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Latrobe man knew how to bring Compass Inn Museum’s history to life | TribLIVE.com
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Latrobe man knew how to bring Compass Inn Museum’s history to life

Jacob Tierney
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James L. Koontz, of Latrobe died Friday, Feb. 15, 2019, at home. He was 68.

Regular visitors at Ligonier’s Compass Inn Museum knew to look for James Koontz’s signature top hat.

“Everybody loved his tours because his way of presenting the information was so wonderful,” said Theresa Gay Rohall, executive director of the Ligonier Valley Historical Society.

Museum attendees, and even tour bus drivers, would often ask, “Is Jim here today?” Rohall recalled.

Mr. Koontz worked at the museum for years, first as a volunteer, then as an employee, then as a volunteer again after his retirement.

He would put on a period-appropriate outfit and give tours of the inn, which has been restored to look as it did in the early 1800s.

He usually was a quiet man, unless he was talking about history, said his wife, Katherine Koontz.

“When you got him on a subject, or you got him talking about history, he was a wealth of knowledge,” she said.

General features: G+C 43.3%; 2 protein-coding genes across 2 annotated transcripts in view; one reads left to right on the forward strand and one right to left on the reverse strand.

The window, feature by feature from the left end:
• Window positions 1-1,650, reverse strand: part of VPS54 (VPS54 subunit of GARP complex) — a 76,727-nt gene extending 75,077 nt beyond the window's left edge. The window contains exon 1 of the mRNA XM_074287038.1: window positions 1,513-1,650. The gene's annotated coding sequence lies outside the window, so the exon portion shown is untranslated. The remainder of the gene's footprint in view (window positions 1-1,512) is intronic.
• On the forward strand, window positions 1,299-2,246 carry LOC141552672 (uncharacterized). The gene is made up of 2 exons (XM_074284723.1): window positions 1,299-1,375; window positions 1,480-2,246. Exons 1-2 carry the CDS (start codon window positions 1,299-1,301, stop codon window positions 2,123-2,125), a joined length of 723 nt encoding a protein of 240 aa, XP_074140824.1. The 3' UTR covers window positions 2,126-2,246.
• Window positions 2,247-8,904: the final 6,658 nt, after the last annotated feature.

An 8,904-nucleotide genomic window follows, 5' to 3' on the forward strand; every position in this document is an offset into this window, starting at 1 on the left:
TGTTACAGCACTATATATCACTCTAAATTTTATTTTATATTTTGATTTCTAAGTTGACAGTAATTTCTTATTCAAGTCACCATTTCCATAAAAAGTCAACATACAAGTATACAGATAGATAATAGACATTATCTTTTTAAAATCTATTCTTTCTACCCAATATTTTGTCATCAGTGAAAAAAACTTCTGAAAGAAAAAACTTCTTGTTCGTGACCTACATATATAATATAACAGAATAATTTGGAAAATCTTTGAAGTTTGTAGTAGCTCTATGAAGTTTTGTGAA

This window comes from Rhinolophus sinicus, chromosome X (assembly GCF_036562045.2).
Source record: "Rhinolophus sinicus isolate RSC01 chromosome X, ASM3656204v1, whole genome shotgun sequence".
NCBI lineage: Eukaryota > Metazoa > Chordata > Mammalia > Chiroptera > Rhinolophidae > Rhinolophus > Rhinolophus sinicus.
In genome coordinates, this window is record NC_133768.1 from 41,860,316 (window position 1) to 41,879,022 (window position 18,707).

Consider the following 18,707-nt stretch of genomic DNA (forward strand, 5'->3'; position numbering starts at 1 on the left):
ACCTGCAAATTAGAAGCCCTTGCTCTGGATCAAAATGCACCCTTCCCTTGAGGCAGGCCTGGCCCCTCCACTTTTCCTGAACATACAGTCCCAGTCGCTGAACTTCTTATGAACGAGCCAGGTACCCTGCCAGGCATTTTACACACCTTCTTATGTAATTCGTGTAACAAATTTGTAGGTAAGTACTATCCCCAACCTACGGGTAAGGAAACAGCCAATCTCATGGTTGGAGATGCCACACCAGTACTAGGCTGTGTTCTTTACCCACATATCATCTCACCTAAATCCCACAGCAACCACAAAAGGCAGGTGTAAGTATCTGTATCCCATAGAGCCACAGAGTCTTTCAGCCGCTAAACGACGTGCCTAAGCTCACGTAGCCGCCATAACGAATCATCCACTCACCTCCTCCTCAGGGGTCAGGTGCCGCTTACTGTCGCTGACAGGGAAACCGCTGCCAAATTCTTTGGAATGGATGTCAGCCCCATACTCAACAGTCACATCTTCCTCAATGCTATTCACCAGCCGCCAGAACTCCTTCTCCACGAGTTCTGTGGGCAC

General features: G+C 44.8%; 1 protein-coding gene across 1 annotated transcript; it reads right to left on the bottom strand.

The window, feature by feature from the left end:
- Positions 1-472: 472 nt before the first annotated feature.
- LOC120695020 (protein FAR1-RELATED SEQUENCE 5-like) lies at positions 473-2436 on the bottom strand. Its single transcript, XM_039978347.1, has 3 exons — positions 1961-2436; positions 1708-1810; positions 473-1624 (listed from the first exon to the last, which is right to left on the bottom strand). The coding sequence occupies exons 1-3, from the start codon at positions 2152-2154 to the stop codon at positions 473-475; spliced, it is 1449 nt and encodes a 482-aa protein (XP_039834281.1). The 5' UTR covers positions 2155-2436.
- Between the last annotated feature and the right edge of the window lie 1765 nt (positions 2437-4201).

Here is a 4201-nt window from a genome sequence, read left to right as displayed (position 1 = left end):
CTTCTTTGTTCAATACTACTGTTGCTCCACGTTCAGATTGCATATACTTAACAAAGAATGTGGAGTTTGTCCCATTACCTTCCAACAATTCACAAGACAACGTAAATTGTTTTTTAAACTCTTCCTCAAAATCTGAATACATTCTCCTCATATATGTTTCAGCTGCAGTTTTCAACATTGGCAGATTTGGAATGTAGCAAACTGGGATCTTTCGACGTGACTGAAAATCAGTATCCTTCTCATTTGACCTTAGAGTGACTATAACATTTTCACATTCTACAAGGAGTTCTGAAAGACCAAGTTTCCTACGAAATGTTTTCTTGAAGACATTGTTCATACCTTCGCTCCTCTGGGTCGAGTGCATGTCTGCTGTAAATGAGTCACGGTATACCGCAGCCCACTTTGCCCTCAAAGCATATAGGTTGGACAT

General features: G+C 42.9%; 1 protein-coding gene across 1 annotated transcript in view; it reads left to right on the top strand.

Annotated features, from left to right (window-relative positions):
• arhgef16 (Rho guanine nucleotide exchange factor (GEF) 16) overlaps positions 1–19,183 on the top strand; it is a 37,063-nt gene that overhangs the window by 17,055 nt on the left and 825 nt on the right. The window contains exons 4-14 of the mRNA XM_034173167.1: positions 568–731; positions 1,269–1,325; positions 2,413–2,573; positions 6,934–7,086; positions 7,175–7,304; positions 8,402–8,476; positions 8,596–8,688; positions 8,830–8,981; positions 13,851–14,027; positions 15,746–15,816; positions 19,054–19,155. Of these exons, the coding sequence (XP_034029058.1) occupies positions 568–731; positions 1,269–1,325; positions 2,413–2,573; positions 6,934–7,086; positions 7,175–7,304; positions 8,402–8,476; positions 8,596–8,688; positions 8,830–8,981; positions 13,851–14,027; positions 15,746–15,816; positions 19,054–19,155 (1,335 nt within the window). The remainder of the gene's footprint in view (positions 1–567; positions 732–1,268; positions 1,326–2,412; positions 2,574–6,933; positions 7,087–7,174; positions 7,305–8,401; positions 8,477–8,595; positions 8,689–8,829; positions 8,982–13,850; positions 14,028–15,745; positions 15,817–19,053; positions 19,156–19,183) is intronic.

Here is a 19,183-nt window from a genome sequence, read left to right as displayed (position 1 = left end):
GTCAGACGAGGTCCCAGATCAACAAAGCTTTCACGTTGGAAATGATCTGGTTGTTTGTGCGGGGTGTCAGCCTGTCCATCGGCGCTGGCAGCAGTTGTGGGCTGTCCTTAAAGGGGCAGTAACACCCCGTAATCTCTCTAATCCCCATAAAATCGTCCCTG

James L. Koontz of Latrobe died Friday, Feb. 15, 2019, at home. He was 68.

He was born Sept. 16, 1950, in Latrobe to the late James H. Koontz and Virginia R. (Freeman) Koontz Trees.

He served in the National Guard during the Vietnam War and worked for Kennametal for many years.

Friends told Mr. and Mrs. Koontz they’d make good volunteers at the Compass Inn, so they went to check it out. His first day volunteering, Mr. Koontz gave three tours.

“He’d never done it before. He was just kind of baptized by fire,” his wife said.

Mr. Koontz believed working at the inn was in his blood. He was a genealogy enthusiast and discovered he might be a descendant of Jonathan Freeman, the inn’s original proprietor.

When Mr. Koontz wasn’t wearing his historical attire, he might have been dressed as “Lester the Clown.”

“It was just something we wanted to do,” his wife said of the clown classes they took together. “It was so involved, and there’s so much to learn about clowning.”

He later taught clowning at Westmoreland County Community College.

“Once he got into character, he was just hysterical,” Mrs. Koontz said.

The couple also enjoyed ballroom dancing.

“We loved to dance and were good,” Mrs. Koontz said. “I can say that because we were.”

They would try almost anything together, she said. “We loved each other and we liked each other, and I think that’s what made it so easy for us to do things.”

A funeral liturgy and service will be held at 11 a.m. Tuesday in Mary Mother of Mercy Mausoleum Chapel at St. Vincent Cemetery, Unity. Full military honors, accorded by Veterans of Foreign Wars Post 33, will immediately follow the service.

Hartman-Graziano Funeral Home is in charge of the arrangements.

Memorials may be made to the Ligonier Valley Historical Society, P.O. Box 167, Laughlintown, PA, 15655, or online at compassinn.com.

Jacob Tierney is a Tribune-Review staff writer. You can contact Jacob at 724-836-6646, [email protected] or via Twitter .

Categories: News | Obituaries
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